The critics said that many of the cuts were gimmicks, and that the package over all would add to the nation’s debt.
And they complained that it would breach spending-cap agreements they said were a much-needed step toward responsible cost controls. Democrats have long called for lifting the caps, which they say have put a drag on the economy and blocked needed investments in infrastructure and other programs.
“Ultimately, there was something passed called sequestration, which put caps on both military and domestic spending, and it did slow down the rate of growth of government for a little while,” Mr. Paul said in a speech. “This is the problem with Congress. Congress will occasionally do something in the right direction and then they take one step forward and two steps back.”
Ultimately, Senators Paul and Cruz ended up speaking for just a little over an hour each, which as some observers noted, certainly does not seem to qualify as the “filibuster” that Paul especially seemed to promise during Wednesday night’s Republican debate. To listen to him then, one expected that we would have seen a repeat of his previous efforts to hold the Senate floor over issues like drone policy and the PATRIOT Act where Paul held the floor for up to eleven hours, even though both of those efforts were as futile as a budget filibuster would have been and neither of them really fit the classic definition of a filibuster since they could not have halted debate on the underlying bill. The same was true in this case. As I noted Wednesday night before the debate, Paul’s filibuster, whatever length it would have been, wasn’t going to do anything to stop the bill from passing, and the same was true of the parallel effort that Ted Cruz announced. Indeed, both Senators are open to the legitimate criticism that they were using the Senate floor for an essentially pointless exercise that was obviously more about boosting their Presidential campaigns than it was about debating a piece of legislation that they’d already made their minds up about.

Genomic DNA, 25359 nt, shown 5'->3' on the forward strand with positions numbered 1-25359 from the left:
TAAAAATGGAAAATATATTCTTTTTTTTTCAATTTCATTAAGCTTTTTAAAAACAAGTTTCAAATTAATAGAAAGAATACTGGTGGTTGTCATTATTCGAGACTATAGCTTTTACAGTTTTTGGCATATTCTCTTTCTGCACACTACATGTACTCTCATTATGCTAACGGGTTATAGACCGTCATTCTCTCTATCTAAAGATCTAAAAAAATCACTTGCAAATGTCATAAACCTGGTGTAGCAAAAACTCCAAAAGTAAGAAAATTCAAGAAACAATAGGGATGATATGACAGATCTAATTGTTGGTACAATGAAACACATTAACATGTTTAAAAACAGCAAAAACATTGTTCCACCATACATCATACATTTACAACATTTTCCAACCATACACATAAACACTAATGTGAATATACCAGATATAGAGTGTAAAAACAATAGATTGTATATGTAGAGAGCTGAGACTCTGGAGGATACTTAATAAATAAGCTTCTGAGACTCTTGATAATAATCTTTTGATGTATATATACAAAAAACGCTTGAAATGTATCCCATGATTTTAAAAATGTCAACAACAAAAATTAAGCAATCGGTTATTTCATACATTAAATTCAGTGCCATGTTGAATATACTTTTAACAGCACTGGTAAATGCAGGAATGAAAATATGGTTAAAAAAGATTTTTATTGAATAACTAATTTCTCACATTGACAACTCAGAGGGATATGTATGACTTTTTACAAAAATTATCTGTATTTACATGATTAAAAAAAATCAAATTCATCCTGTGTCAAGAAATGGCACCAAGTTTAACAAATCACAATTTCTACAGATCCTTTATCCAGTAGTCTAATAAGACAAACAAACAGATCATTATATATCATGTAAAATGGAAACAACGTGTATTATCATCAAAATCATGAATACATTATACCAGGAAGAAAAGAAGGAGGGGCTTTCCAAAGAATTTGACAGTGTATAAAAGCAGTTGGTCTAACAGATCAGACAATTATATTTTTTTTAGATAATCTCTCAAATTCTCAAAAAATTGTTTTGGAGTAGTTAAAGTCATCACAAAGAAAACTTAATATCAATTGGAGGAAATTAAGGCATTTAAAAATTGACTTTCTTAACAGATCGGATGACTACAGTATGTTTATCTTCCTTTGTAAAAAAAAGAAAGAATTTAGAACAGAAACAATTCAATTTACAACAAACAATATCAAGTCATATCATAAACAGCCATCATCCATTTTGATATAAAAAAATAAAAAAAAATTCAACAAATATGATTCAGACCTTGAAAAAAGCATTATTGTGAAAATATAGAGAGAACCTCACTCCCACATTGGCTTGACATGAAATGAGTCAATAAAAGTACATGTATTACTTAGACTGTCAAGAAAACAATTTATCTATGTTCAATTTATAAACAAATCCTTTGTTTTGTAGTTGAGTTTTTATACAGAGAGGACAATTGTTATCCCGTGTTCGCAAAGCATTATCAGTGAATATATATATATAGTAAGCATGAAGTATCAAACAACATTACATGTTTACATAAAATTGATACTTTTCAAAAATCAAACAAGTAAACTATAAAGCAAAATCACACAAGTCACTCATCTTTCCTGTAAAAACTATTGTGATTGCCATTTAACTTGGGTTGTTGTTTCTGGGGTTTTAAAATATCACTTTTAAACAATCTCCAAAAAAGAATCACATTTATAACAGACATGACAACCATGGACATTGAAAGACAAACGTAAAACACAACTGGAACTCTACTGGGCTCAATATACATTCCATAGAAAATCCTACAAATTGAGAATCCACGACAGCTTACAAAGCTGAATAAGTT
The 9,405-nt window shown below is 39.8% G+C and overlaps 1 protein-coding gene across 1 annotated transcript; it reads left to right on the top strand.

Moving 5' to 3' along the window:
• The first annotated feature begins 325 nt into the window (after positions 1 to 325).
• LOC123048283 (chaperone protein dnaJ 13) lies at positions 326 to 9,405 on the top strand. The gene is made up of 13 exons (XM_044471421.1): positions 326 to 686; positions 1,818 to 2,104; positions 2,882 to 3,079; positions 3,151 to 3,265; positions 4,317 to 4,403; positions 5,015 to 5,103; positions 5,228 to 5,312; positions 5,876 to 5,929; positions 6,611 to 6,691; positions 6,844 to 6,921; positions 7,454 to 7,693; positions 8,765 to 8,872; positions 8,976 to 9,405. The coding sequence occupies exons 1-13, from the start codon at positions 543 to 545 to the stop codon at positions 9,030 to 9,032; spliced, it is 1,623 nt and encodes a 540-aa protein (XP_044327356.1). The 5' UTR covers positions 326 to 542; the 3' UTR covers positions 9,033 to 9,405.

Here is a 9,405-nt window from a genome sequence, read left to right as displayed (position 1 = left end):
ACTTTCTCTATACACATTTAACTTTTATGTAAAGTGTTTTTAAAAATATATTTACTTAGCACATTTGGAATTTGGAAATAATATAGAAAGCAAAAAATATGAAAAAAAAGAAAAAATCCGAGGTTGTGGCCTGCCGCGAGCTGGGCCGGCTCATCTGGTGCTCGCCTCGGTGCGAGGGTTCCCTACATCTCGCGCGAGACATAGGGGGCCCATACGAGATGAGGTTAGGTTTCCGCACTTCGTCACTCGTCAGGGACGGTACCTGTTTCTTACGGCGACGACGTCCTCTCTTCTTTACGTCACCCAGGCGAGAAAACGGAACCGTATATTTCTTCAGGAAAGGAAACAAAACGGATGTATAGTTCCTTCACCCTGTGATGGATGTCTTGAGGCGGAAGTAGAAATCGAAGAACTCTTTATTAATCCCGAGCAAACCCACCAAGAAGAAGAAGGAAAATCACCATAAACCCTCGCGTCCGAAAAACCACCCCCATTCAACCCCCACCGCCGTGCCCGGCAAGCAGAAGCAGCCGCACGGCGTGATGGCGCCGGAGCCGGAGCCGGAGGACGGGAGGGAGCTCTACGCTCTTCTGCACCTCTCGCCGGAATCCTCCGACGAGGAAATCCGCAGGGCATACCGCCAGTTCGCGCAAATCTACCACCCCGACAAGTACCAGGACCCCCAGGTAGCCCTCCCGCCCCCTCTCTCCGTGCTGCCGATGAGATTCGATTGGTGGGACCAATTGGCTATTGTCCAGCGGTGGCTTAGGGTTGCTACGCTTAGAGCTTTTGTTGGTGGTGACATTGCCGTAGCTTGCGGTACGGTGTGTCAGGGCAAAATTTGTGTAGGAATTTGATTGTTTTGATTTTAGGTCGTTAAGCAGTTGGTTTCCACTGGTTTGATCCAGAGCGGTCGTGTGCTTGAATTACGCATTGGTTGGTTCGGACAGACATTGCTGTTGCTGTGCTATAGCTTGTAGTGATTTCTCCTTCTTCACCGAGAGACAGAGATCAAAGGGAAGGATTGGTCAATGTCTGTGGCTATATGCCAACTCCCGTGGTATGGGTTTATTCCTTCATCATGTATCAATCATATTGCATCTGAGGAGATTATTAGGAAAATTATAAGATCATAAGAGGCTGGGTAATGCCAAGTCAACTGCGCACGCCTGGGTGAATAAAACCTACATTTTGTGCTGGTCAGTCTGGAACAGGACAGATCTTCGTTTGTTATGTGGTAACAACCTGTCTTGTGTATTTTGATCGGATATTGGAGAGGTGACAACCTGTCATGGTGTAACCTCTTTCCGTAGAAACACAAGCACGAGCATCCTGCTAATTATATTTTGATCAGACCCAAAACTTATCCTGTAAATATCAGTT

Looking at the details of this plan, of course, one finds that it leaves a lot to be desired, as is largely true of any bipartisan piece of legislation. It increases spending in military areas that Republicans favor and other areas that Democrats favor, although it does largely adhere to the budgetary caps that have been in place ever since the deal that resolved the 2011 debt ceiling crisis. Democrats will also object to some of the changes to Medicare spending that the plan contemplates, but it seems fairly clear that most of these changes are necessitated by the fiscal realities that this program faces going forward as well as the fact that, until now, Congress has largely declined to address the problems with that program that everyone agrees will occur in the future if something isn’t done now to address the issues that will arise when the vast majority of the Baby Boomer generation is retired and a much smaller workforce will be asked to support their retirement and health care. In any case, though, while the deal is not perfect it is probably better than anything that could have been accomplished if Congress had continued its “govern by crisis” model, and it’s certainly better than what could have been negotiated during the heat of the Presidential race next year.